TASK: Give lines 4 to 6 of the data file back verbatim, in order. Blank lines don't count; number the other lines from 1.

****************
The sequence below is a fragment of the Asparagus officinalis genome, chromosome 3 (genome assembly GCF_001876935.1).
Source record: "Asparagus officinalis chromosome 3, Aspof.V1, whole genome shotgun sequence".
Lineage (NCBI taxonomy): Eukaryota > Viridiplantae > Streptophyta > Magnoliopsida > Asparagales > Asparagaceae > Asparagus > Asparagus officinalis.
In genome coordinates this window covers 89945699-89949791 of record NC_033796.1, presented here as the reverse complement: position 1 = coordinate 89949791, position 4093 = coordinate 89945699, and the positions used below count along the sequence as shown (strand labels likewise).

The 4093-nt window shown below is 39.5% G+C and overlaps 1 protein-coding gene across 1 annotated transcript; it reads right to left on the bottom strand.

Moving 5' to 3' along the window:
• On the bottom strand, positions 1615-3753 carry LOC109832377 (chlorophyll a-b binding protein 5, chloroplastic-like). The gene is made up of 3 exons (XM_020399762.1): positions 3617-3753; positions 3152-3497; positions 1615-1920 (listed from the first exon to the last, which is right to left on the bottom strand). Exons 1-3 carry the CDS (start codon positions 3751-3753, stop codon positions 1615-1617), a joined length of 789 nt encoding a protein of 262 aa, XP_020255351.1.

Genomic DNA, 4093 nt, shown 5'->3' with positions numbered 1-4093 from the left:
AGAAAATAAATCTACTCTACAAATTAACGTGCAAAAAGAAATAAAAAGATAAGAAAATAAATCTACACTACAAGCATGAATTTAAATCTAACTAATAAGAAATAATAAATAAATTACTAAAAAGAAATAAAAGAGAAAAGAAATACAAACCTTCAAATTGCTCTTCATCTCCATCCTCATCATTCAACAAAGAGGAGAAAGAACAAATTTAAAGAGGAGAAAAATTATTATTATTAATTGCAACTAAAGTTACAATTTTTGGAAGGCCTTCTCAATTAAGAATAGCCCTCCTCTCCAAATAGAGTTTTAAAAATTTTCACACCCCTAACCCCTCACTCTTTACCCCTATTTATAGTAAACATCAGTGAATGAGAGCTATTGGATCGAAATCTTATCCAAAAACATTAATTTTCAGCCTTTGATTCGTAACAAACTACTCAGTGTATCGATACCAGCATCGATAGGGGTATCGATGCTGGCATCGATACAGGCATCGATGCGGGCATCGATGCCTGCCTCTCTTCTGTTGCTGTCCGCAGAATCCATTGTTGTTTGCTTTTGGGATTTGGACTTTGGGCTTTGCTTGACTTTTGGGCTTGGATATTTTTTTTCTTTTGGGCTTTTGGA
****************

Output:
In genome coordinates this window covers 89945699-89949791 of record NC_033796.1, presented here as the reverse complement: position 1 = coordinate 89949791, position 4093 = coordinate 89945699, and the positions used below count along the sequence as shown (strand labels likewise).

The 4093-nt window shown below is 39.5% G+C and overlaps 1 protein-coding gene across 1 annotated transcript; it reads right to left on the bottom strand.

Moving 5' to 3' along the window: